Alice Cantelow reported the bird on eBird the evening before (10/17). I'm not familiar with her, nor do I know the name. She reported the "party size" as 2 on her checklist. The local eBird reviewer may be able to contact her as well, or provide her email/contact info. After seeing the eBird report, I thought there was a reasonable chance that it was an erroneous report, since I didn't know the name, but figured I lived close enough to check the area at first light the following morning.
LOCALITY OF OBSERVATION
Julius M Kleiner Memorial Park. Not positive if the park is actually located in Meridian or Boise - very close to the city borders. Ada County
HABITAT WHERE THE BIRD WAS OBSERVED
Man-made ponds bordering grassy park-like areas, common in municipal parks. Big water feature in the middle of the northern 2 ponds, where I observed the bird, spraying continuously in a big fountain display.
SIGHTING DURATION, CONDITIONS, and EQUIPMENT USED
Binocular: Vortex Talon, 10 X 42
Camera: Digital Panasonic Lumix, 25-400 lens
I observed the bird for about 20 minutes. First seen just a very short distance away (15 yards?), almost directly below me. I was on a concrete pathway, with a fence separating the path from an immediate drop-off into the deeper water of the pond. I observed the bird from shortly after first light and lasted until just prior to sunrise, when the lighting was much better. Clear, cold morning (34 degrees upon arrival) no wind. For most of the sighting time, the bird was between 30-50 yards away.
DID YOU TAKE NOTES?
No, not at all
DID YOU CONSULT A FIELD GUIDE OR OTHER REFERENCE WORK?
Yes, during the observation
Yes, later the same day
WHICH GUIDE(S) OR REFERENCE(S): DID YOU CONSULT?
Sibley's "Guide to Birds"
iBird Pro (electronic bird app)
DESCRIPTION OF THE BIRD(s)
Obviously in the duck family, I initially thought it was a female ruddy duck when I saw it with the naked eye. A smaller duck, but larger than coots in the general vicinity and smaller than mallards also in the vicinity. The body was very dusky overall. Very clean demarcation between the dark top of it's head/back of neck to the white of the cheeks that extended down to the upper front of neck. Much more white on the face/neck than would be present on a ruddy duck. The part of the breast that was exposed above the waterline also seemed to be a lighter shade than the rest of the body, which would seem to point more toward a juvenile bird.
BEHAVIOR OF THE BIRD(s)
The bird swam away from me when I surprised it almost directly below me, but never seemed panicky or afraid. It stayed to itself and swam a slow circle completely around the northern pond (maybe 2-3 acres or so??). I never saw it dive until just prior to walking away at the end of 20 minutes when it dove several times, and stayed down for 20-30 seconds each time, apparently feeding.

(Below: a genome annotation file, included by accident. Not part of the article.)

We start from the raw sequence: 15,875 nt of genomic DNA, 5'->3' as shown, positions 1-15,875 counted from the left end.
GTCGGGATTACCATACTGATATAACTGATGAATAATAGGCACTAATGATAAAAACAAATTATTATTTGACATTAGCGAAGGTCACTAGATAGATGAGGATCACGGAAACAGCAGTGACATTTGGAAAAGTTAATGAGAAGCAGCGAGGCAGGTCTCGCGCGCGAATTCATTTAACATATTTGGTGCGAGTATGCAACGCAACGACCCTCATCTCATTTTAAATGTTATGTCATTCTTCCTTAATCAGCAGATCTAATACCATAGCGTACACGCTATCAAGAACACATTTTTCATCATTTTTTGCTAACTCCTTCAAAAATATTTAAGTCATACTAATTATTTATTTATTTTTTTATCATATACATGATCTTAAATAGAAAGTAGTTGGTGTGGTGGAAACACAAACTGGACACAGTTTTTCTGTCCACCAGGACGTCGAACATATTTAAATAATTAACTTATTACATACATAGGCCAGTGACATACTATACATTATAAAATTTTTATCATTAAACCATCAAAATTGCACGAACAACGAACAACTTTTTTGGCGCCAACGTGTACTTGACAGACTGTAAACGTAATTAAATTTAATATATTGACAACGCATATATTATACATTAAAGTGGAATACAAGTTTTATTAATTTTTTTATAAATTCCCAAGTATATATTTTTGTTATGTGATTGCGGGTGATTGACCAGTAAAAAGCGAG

HOW AND WHEN DID YOU POSITIVELY IDENTIFY THE BIRD, AND WHAT CLINCHED THE IDENTIFICATION FOR YOU?
I was 95% certain after I got my binos on the bird that it was indeed a female or juvenile BLSC when I saw the size, dark body, and white cheeks. The light wasn't strong enough to easily see the scoter-type bill shape, but the silhouette seemed consistent with a scoter bill as well. After capturing some photos, I did double-check my iBird Pro app on my iPhone just to be 100% positive it wasn't a female or non-breeding male Ruddy Duck, but the photos convinced me 100%.
HOW DID YOU ELIMINATE SIMILAR SPECIES? WHAT WERE THEY?
The other 2 scoter species and scaup species don't have the clean, pale to white, cheeks of this bird. Ruddy duck has a noticeably cocked tail (unlike this bird), the female ruddy has a dark line through the white of the cheek and the white of the cheek on the nonbreeding male ruddy doesn't extend down onto the upper throat/neck as on this bird.
WHAT IS YOUR EXPERIENCE WITH THIS (AND SIMILAR) SPECIES?
Saw 2 similar looking BLSC's last fall on the Snake River near Hagerman. There were numerous ruddy ducks in the vicinity to compare with the scoters. Also seen on various pelagic trips over the years off the West coast.
DESCRIBE YOUR GENERAL BIRDING EXPERIENCE
~40 years of birding; much of it on a semi-to-serious level.
ADDITIONAL INFORMATION (If any)
After the initial 20 minutes of observation & photos, I returned to my vehicle to get the word out (Facebook - Rare bird & discussion group, IBLE and eBird checklist) and warm up! Afterwards I decided to walk back to the pond (1/4 mile) and try for some photos now that the sun had risen. I walked around both ponds twice and could not relocate the bird. Apparently it flew away while I was in the rig, even though it seemed content diving/feeding when I saw it last and nobody else was present to pressure the bird.